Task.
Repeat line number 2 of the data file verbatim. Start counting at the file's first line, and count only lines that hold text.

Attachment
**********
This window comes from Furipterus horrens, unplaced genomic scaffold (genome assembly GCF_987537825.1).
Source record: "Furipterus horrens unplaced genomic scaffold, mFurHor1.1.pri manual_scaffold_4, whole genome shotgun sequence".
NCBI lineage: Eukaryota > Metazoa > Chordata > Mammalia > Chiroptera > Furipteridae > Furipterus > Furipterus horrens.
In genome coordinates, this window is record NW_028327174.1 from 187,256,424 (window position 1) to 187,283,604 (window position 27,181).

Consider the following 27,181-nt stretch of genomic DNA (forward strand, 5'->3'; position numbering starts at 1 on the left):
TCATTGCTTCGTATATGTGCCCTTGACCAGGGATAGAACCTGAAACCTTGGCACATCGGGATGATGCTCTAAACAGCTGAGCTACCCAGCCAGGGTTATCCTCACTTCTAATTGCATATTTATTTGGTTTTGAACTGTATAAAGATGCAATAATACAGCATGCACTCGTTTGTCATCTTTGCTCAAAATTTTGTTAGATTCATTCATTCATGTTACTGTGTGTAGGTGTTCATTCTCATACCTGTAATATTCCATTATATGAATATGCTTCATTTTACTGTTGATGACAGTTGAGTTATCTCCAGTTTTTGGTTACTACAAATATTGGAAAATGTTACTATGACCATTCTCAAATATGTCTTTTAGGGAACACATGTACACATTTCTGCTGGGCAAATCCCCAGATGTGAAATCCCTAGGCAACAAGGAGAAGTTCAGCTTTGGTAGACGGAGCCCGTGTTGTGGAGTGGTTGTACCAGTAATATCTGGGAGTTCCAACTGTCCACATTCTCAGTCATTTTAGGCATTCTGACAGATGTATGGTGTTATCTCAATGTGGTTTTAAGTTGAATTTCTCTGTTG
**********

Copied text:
Source record: "Furipterus horrens unplaced genomic scaffold, mFurHor1.1.pri manual_scaffold_4, whole genome shotgun sequence".